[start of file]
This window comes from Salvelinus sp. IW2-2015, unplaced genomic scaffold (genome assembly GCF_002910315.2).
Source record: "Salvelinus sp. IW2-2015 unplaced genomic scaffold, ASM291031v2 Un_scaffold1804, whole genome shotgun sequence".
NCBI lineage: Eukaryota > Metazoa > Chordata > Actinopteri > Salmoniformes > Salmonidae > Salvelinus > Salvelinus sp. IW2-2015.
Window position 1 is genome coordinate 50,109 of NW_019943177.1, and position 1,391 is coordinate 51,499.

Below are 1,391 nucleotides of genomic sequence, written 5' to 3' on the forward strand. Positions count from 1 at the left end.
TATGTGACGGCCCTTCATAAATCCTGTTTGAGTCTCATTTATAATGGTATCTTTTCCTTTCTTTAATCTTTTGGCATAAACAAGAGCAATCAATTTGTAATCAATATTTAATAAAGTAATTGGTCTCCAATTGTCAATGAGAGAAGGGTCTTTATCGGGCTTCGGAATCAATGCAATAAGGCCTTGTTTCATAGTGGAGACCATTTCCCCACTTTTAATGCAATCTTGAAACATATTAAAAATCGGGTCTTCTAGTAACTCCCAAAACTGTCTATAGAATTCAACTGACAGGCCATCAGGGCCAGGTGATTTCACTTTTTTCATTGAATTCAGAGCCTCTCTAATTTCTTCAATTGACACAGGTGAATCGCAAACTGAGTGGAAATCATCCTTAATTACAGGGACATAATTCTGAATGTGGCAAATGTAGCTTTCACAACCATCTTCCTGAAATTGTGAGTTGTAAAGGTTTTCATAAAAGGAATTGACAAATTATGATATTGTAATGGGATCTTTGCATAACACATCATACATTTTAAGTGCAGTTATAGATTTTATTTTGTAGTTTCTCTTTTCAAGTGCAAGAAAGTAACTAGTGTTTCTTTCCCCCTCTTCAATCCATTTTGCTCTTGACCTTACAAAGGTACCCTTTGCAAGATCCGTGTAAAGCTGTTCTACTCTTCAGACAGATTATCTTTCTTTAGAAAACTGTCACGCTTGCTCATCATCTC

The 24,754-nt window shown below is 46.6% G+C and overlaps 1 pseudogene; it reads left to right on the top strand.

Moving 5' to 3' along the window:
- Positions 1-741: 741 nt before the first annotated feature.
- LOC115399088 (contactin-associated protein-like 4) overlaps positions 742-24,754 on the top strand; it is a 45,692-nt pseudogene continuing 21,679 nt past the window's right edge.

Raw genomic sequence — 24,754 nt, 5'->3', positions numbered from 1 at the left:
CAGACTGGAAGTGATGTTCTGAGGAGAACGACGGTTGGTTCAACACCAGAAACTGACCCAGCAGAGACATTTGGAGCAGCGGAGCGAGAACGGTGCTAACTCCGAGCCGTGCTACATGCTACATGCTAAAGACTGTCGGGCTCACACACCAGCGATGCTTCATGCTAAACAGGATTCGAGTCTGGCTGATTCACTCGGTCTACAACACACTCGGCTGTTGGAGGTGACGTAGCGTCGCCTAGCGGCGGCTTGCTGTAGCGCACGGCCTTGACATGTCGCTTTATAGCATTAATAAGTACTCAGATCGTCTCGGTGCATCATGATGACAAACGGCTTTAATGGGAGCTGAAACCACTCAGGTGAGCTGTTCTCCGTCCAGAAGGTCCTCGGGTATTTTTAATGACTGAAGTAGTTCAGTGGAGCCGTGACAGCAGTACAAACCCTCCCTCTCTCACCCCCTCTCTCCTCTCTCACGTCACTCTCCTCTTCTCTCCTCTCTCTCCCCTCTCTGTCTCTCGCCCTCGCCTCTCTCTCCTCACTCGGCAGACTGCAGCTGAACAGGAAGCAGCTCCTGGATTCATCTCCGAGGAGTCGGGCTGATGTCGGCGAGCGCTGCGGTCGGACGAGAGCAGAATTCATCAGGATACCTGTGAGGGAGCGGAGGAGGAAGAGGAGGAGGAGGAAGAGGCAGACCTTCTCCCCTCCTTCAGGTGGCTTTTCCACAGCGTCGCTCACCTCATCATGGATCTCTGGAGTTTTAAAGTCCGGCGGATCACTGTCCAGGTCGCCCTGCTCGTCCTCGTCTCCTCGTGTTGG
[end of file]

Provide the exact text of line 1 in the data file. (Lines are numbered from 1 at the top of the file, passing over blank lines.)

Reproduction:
This window comes from Salvelinus sp. IW2-2015, unplaced genomic scaffold (genome assembly GCF_002910315.2).